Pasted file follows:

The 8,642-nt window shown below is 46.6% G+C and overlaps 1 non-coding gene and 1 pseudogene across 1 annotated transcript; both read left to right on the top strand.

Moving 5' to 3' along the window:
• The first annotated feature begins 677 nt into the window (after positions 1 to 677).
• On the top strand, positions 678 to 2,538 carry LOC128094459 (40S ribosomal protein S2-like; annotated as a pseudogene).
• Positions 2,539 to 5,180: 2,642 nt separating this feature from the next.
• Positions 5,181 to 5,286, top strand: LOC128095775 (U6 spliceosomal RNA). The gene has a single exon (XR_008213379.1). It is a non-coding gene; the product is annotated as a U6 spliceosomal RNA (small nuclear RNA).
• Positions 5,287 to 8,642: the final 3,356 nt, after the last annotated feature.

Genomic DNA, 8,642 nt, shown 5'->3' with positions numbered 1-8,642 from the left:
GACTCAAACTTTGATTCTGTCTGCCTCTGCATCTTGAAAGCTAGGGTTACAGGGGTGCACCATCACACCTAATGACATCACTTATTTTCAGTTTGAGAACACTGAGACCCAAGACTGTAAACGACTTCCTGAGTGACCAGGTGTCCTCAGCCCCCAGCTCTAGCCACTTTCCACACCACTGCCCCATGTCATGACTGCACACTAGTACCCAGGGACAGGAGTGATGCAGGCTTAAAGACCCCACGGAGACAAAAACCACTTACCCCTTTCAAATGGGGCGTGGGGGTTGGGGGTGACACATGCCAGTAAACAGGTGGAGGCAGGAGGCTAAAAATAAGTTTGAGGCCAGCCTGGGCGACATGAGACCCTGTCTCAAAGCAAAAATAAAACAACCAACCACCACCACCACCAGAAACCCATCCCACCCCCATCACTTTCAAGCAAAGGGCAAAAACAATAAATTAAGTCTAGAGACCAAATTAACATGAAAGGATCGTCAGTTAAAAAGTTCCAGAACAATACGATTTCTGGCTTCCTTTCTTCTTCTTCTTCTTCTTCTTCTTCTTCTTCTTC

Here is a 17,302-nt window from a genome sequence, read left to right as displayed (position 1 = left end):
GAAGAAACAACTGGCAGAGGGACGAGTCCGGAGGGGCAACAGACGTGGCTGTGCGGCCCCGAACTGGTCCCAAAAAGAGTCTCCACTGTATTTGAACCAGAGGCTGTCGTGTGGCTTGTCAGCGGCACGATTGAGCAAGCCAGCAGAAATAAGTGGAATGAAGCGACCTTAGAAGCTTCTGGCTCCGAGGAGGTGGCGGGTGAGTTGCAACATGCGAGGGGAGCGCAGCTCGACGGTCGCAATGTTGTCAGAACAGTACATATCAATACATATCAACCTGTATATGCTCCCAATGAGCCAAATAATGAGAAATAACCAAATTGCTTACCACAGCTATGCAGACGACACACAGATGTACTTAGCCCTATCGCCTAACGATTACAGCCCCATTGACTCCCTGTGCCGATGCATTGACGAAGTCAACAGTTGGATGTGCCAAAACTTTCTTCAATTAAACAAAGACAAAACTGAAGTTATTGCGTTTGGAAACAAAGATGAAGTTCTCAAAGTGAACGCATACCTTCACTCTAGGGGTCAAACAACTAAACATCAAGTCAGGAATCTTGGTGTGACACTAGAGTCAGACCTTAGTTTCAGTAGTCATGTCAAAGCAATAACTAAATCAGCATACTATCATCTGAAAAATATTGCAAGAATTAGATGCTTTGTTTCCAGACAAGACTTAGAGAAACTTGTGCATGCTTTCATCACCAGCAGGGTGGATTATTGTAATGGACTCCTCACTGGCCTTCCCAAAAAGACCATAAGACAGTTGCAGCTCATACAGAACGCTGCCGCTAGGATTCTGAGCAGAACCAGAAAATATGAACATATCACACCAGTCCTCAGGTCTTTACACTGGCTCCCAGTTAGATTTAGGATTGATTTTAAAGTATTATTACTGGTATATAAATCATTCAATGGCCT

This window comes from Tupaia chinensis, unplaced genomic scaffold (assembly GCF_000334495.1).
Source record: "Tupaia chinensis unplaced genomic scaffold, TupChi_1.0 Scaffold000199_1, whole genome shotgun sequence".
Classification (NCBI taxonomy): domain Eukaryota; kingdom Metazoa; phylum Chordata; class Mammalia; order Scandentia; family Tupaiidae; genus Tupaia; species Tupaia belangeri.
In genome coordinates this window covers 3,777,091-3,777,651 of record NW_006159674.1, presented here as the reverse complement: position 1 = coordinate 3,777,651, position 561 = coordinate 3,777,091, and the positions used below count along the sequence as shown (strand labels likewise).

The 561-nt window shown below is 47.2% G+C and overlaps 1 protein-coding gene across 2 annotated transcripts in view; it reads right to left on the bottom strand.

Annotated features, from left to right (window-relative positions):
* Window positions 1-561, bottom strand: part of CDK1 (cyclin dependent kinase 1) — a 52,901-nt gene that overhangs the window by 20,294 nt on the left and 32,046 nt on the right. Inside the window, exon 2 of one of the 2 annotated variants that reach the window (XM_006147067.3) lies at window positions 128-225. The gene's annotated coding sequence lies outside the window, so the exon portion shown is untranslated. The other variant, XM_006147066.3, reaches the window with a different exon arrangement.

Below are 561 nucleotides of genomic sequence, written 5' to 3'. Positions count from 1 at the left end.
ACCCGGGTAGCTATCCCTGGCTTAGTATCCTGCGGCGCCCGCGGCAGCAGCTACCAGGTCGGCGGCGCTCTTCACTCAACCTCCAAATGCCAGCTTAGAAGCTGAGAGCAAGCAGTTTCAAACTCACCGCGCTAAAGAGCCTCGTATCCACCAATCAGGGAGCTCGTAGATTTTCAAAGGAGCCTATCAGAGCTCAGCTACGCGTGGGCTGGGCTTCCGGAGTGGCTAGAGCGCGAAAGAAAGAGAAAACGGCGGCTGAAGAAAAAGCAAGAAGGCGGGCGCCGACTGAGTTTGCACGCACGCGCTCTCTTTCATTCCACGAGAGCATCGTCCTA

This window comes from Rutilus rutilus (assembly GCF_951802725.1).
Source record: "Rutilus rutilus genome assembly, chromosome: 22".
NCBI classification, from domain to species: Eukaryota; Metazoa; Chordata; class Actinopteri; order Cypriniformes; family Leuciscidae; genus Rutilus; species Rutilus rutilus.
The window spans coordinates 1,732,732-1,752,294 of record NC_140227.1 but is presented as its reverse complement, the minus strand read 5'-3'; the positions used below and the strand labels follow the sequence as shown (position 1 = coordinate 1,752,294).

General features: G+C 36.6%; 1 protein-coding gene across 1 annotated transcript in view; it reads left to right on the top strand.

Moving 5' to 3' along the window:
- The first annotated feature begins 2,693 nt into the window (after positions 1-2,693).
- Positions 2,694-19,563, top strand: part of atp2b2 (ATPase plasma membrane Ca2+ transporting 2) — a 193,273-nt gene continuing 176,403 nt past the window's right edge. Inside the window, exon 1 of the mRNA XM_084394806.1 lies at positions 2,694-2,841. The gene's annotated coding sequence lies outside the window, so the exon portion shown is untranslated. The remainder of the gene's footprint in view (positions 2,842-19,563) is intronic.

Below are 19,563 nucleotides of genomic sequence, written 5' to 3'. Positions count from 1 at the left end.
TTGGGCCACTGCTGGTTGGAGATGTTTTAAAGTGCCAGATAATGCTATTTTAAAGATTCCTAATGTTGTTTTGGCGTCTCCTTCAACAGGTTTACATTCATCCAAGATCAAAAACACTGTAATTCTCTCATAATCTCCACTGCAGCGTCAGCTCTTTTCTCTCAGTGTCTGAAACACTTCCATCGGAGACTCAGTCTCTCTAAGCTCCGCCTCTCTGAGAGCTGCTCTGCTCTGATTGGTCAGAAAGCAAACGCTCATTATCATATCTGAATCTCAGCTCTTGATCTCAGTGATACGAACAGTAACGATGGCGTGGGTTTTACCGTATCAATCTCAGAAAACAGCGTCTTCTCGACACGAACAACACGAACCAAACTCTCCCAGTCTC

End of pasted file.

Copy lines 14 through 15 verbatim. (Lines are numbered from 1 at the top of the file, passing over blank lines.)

Classification (NCBI taxonomy): domain Eukaryota; kingdom Metazoa; phylum Chordata; class Mammalia; order Scandentia; family Tupaiidae; genus Tupaia; species Tupaia belangeri.
In genome coordinates this window covers 3,777,091-3,777,651 of record NW_006159674.1, presented here as the reverse complement: position 1 = coordinate 3,777,651, position 561 = coordinate 3,777,091, and the positions used below count along the sequence as shown (strand labels likewise).